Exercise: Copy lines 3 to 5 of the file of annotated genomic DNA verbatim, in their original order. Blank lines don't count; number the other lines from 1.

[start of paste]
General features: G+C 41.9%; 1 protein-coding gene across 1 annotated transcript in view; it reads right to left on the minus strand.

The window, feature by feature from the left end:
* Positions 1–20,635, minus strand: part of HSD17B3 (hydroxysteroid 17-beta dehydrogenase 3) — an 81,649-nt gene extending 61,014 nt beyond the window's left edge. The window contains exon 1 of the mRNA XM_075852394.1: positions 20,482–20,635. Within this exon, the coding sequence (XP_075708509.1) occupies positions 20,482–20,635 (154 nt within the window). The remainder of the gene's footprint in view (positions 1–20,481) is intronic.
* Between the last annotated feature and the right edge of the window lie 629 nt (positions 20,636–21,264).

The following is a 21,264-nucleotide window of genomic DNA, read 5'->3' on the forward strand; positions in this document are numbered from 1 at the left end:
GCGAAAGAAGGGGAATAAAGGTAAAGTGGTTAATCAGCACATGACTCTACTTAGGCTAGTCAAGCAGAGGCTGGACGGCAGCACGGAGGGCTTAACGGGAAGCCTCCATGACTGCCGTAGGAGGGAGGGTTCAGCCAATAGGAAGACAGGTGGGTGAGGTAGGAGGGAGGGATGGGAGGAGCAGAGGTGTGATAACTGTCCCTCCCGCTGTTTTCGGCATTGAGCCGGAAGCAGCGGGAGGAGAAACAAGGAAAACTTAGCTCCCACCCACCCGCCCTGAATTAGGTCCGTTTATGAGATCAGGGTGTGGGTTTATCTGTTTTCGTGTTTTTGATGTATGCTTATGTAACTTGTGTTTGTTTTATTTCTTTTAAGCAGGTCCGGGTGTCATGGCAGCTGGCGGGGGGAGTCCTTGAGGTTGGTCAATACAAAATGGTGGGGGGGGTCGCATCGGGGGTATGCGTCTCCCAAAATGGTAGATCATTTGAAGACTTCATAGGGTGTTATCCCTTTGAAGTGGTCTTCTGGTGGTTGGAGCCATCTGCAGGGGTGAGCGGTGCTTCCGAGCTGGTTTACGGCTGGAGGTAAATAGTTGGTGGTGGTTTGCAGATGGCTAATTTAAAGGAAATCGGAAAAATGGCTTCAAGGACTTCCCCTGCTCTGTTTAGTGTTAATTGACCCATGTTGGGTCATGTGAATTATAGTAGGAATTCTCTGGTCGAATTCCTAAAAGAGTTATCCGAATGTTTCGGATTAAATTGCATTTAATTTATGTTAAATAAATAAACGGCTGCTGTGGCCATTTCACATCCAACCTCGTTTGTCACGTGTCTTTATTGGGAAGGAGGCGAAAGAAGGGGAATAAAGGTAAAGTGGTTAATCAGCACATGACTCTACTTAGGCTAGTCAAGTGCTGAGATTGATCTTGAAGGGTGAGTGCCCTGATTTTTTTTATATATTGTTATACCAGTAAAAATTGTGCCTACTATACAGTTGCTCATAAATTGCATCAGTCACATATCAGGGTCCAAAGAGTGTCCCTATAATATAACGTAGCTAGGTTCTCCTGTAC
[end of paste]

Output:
* Positions 1–20,635, minus strand: part of HSD17B3 (hydroxysteroid 17-beta dehydrogenase 3) — an 81,649-nt gene extending 61,014 nt beyond the window's left edge. The window contains exon 1 of the mRNA XM_075852394.1: positions 20,482–20,635. Within this exon, the coding sequence (XP_075708509.1) occupies positions 20,482–20,635 (154 nt within the window). The remainder of the gene's footprint in view (positions 1–20,481) is intronic.
* Between the last annotated feature and the right edge of the window lie 629 nt (positions 20,636–21,264).

The following is a 21,264-nucleotide window of genomic DNA, read 5'->3' on the forward strand; positions in this document are numbered from 1 at the left end: